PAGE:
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Thread: Carburetor Lowspeed needle seat repair?

  1. #1
    Join Date
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    Default Carburetor Lowspeed needle seat repair?

    I hope I can ask another tech question here, Folks,..

    ...Without getting more crap thrown at me like my last question.

    GX Scheblers suffer from mis-aimed needles, like all Scheblers, even though they have brass thread inserts.
    Here (attached) is the best photo I can manage of a damaged seat deep within the 'well', resulting by the added insult of installing the wrong needle.

    The arrow points to a gouge in its rim; the dots in the middle of the hole are just point divots in the gallery from the wrong needle over-tightened, and not an issue. But not only is there a gouge, the hole has been enlarged by the overtightening of a fatter needle.

    Any ideas for a remedy that are actually practical?
    (Please remember that the threads in the body never point accurately at the hole, even though there is a brass insert.)

    Thanks in advance,

    ....Cotten
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    AMCA #776
    Dumpster Diver's Motto: Seek,... and Ye Shall Find!

  2. #2
    Join Date
    Jun 2001
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    Default

    Well, at least the raggers have been quiet, Folks!

    So if I cut a very thin, press-fit wafer of PEEK with a proper hole, gentle to the needle point, any ideas about how I can make it removable?
    Stabbing it with a tool risks damaging the existing seat further.

    Thanks again in advance,

    .....Cotten
    AMCA #776
    Dumpster Diver's Motto: Seek,... and Ye Shall Find!

  3. #3
    Join Date
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    Vancouver Island B.C.
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    Default

    With no experience with PEEK, and not seeing your picture clearly I can only surmise what your thoughts are. As for removal, what about applying heat with a heat gun to soften it then stick a very sharp dental pick in it and let it cool with the pick in it ( or maybe even put it in a freezer) until it's rigid enough to pull.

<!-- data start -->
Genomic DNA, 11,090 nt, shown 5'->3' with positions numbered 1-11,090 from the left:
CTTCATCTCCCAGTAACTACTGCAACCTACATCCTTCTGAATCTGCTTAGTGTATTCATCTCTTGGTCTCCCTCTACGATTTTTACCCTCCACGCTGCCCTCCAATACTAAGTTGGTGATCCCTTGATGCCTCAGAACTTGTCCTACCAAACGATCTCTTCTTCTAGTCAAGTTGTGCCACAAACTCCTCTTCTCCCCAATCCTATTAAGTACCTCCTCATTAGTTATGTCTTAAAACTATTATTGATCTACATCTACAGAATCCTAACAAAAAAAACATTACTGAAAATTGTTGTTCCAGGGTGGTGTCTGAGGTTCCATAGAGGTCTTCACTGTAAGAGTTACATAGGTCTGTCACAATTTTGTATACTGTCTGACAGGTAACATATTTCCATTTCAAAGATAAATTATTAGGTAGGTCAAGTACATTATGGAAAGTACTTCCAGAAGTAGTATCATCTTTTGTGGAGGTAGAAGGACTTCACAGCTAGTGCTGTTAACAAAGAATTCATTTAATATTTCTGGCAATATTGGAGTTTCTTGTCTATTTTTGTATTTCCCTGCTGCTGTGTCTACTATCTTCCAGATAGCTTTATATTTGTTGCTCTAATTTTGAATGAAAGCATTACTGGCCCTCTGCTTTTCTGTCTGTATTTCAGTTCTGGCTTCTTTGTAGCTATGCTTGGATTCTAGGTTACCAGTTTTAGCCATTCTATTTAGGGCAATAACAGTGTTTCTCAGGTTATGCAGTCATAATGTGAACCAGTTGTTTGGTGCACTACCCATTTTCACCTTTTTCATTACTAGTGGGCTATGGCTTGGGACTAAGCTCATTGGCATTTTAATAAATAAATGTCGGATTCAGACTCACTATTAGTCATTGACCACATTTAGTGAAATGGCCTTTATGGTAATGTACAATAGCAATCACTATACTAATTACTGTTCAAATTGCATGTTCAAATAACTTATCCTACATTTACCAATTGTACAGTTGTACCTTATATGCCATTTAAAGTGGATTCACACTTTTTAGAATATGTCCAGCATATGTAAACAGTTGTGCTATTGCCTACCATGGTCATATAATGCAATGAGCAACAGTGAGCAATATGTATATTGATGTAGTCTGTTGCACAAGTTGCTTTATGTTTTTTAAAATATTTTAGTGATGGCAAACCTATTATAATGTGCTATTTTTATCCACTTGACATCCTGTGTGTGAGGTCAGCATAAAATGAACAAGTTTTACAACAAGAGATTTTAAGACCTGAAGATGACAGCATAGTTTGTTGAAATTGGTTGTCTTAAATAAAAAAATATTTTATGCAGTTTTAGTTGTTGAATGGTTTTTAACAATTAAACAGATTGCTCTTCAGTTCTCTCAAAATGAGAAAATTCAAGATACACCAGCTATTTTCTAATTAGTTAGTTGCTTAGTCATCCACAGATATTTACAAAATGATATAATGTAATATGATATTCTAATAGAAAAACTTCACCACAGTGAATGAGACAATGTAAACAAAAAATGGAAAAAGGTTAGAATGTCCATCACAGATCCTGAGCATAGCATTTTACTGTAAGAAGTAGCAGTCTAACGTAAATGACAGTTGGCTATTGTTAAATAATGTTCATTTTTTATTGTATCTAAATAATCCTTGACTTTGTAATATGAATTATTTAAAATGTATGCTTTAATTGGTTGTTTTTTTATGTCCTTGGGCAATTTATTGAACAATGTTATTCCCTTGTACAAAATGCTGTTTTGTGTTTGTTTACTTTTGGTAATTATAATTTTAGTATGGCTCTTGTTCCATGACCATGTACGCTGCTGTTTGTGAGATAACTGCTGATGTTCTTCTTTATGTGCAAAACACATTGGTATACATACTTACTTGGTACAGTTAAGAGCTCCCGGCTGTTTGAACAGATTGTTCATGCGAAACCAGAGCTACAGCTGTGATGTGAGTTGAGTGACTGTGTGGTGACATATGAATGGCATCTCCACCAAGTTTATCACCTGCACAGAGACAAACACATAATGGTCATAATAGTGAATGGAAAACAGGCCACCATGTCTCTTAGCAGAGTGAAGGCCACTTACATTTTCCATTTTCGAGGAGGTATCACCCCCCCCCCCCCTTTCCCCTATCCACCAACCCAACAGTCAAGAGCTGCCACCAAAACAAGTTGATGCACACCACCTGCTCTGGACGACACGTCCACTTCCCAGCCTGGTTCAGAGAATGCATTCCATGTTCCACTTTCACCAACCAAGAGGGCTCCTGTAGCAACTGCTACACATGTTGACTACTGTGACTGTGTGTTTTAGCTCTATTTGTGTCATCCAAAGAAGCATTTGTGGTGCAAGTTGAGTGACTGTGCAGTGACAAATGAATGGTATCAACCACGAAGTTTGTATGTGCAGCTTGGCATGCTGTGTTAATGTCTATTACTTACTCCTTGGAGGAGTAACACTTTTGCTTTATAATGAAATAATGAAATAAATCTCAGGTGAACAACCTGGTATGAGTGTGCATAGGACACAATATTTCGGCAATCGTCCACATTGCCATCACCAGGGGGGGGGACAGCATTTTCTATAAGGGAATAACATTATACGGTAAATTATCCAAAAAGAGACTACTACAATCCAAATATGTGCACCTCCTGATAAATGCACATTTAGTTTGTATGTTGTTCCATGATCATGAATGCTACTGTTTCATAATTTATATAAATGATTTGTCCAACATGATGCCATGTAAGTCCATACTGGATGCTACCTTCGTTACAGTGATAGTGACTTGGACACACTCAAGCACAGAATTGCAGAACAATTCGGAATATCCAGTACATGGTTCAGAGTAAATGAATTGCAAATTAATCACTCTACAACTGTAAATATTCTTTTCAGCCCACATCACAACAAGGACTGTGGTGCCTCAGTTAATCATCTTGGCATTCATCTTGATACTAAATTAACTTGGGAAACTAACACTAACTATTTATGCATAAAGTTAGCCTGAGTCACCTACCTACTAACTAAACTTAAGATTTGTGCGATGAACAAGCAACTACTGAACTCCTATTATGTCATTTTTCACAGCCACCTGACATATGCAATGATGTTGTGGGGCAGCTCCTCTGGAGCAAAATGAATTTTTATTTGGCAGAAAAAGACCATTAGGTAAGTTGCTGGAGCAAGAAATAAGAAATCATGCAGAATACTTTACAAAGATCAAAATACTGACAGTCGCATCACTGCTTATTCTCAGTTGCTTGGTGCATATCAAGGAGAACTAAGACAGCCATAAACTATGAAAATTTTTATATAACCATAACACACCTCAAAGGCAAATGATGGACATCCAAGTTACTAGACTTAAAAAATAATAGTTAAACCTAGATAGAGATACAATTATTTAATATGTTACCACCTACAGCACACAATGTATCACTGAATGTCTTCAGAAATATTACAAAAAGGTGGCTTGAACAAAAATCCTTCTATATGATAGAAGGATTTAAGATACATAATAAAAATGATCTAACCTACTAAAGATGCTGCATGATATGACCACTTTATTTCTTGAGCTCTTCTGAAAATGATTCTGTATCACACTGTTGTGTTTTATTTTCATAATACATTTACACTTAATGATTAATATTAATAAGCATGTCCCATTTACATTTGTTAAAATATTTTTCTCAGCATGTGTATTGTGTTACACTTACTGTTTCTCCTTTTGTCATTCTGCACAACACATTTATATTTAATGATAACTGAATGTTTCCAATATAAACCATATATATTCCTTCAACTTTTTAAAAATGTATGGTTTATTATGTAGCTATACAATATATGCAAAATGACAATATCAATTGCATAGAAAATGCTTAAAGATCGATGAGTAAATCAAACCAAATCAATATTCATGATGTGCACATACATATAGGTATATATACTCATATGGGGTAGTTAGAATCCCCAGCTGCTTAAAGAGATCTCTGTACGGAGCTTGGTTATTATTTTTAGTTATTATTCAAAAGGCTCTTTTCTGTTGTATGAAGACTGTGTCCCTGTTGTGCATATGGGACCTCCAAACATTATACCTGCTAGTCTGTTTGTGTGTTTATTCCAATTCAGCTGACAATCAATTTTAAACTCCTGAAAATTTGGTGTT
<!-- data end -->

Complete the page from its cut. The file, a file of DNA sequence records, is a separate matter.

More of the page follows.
4. #4
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    Dewey!

    PEEK's melting point is ~640 F, according to Wikipedia.
    That's why it works so well for manifold seals (when properly fit).

    The seat needs to be about three inches down in a ~.220" hole.
    The original drilling was undoubted piloted by the threaded insert, but after eighty years or more, the pressure of the detente ball against the needle knob skews it.
    (Potmetal Scheblers suffer even more.)

    I can make an indexable needle guide to correct the highspeed needle's aim, but only because the seat is visible.
    It seems impossible to observe the aim of a lowspeed needle.

    ....Cotten
    AMCA #776
    Dumpster Diver's Motto: Seek,... and Ye Shall Find!

  5. #5
    Join Date
    Jan 2005
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    Vancouver Island B.C.
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    Default

    Quote Originally Posted by T. Cotten View Post
    Dewey!

    PEEK's melting point is ~640 F, according to Wikipedia.
    That's why it works so well for manifold seals (when properly fit).

    The seat needs to be about three inches down in a ~.220" hole.
    The original drilling was undoubted piloted by the threaded insert, but after eighty years or more, the pressure of the detente ball against the needle knob skews it.
    (Potmetal Scheblers suffer even more.)

    I can make an indexable needle guide to correct the highspeed needle's aim, but only because the seat is visible.
    It seems impossible to observe the aim of a lowspeed needle.

    ....Cotten
    I wasn't thinking melting, just making it pliable enough to get something sharp into it.

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